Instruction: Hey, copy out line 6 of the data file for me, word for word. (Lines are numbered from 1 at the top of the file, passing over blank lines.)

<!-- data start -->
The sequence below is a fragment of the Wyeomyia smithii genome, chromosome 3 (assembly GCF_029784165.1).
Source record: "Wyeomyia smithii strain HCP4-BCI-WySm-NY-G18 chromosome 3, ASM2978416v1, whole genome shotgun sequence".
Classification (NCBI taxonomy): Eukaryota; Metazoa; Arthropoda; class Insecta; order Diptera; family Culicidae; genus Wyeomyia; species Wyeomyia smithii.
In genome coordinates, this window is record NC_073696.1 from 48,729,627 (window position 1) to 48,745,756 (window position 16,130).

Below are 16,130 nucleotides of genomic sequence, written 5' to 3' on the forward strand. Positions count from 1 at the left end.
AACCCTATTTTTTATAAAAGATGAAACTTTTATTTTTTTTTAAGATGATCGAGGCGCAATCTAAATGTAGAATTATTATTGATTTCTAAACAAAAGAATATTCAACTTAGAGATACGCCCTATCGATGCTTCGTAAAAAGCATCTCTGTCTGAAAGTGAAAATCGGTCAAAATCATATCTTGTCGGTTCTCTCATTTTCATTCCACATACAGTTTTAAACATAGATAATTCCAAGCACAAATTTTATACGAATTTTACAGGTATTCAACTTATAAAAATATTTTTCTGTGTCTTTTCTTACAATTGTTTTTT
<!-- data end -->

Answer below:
AACCCTATTTTTTATAAAAGATGAAACTTTTATTTTTTTTTAAGATGATCGAGGCGCAATCTAAATGTAGAATTATTATTGATTTCTAAACAAAAGAATATTCAACTTAGAGATACGCCCTATCGATGCTTCGTAAAAAGCATCTCTGTCTGAAAGTGAAAATCGGTCAAAATCATATCTTGTCGGTTCTCTCATTTTCATTCCACATACAGTTTTAAACATAGATAATTCCAAGCACAAATTTTATACGAATTTTACAGGTATTCAACTTATAAAAATATTTTTCTGTGTCTTTTCTTACAATTGTTTTTT